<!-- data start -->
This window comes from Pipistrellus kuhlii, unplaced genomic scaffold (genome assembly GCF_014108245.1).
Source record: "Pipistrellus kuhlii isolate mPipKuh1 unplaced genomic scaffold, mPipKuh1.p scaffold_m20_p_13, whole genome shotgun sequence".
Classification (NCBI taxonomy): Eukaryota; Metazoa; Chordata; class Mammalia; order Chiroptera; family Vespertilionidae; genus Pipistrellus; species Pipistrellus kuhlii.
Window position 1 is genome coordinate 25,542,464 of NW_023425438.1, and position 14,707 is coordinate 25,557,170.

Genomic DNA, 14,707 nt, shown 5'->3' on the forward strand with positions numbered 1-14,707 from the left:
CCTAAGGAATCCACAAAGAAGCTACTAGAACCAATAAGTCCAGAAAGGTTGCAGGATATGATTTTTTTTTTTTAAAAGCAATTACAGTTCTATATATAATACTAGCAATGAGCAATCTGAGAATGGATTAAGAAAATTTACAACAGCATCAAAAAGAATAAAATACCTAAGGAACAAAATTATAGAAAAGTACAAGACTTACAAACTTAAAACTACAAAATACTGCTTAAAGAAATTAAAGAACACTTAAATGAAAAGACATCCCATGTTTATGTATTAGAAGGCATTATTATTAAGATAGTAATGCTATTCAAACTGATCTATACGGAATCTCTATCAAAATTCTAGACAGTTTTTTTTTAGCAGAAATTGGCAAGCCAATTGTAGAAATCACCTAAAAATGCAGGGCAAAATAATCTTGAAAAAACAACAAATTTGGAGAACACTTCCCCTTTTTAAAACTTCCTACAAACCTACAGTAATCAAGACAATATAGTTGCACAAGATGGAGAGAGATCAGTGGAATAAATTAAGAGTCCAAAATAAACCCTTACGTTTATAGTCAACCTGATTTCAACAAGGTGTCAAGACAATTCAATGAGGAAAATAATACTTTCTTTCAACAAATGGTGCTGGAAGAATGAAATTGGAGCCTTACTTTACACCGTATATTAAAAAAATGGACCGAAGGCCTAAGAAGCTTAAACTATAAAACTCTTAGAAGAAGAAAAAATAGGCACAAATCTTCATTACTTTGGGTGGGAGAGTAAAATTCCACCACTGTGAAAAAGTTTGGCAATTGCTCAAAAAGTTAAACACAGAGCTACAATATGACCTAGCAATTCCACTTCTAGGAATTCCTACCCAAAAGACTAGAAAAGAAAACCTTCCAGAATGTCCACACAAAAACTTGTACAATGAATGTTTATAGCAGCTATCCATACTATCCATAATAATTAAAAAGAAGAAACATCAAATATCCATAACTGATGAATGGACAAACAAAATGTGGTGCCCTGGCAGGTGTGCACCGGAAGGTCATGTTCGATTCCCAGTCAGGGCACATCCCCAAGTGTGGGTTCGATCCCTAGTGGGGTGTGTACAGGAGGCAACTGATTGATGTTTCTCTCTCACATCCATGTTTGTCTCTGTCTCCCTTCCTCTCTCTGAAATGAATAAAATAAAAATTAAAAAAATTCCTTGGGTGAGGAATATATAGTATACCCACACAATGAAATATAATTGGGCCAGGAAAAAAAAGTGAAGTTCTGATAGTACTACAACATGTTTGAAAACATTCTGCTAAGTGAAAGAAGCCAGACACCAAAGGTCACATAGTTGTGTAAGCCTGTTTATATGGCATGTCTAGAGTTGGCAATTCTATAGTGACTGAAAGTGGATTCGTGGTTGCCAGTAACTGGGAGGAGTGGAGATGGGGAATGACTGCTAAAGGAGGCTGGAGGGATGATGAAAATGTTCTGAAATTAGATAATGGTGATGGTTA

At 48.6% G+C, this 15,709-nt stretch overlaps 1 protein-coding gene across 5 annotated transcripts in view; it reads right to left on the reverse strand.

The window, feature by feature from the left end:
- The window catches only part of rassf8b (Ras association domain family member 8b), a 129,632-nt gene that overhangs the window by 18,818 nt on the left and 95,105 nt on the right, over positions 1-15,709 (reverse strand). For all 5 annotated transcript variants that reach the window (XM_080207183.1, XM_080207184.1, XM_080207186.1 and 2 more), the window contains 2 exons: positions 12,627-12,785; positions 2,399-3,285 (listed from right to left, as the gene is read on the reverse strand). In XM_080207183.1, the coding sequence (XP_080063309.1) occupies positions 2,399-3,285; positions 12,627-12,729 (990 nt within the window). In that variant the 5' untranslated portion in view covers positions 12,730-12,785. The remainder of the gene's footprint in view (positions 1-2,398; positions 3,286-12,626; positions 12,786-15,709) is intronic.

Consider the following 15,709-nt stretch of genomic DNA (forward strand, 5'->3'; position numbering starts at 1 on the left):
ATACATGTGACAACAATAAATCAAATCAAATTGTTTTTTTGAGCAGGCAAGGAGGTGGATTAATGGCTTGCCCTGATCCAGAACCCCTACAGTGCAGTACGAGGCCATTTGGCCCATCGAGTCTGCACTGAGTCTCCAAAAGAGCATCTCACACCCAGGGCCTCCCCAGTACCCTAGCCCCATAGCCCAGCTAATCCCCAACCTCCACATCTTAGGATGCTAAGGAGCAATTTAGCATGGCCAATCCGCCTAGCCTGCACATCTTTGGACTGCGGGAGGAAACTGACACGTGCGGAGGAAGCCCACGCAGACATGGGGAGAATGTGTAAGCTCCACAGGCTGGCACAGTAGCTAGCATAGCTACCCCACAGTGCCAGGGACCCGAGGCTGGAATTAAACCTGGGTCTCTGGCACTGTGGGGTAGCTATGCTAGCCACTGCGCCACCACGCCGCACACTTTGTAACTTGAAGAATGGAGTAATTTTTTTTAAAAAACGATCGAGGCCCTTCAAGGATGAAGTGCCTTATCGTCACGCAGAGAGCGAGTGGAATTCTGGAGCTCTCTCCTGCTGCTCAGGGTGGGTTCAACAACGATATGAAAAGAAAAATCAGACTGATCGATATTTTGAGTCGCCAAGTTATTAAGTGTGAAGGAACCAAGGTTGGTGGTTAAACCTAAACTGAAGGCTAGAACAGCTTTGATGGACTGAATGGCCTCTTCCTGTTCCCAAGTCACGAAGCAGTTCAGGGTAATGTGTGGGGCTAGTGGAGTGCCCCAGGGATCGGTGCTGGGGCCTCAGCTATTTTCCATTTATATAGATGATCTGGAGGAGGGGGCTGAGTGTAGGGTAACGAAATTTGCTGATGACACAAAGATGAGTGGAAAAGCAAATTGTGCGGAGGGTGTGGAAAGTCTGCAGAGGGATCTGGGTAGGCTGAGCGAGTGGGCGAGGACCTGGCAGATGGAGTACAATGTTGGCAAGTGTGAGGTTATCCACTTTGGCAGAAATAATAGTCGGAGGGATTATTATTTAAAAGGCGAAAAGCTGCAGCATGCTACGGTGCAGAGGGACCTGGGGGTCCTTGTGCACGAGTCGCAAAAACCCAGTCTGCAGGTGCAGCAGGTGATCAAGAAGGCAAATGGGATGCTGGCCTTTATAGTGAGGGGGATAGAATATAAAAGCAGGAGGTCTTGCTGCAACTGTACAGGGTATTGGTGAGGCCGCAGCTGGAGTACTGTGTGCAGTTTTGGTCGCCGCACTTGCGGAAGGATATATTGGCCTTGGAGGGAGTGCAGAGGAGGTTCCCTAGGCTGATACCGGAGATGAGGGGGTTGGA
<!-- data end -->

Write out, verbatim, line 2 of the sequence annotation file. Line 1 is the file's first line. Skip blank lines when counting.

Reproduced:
Source record: "Pipistrellus kuhlii isolate mPipKuh1 unplaced genomic scaffold, mPipKuh1.p scaffold_m20_p_13, whole genome shotgun sequence".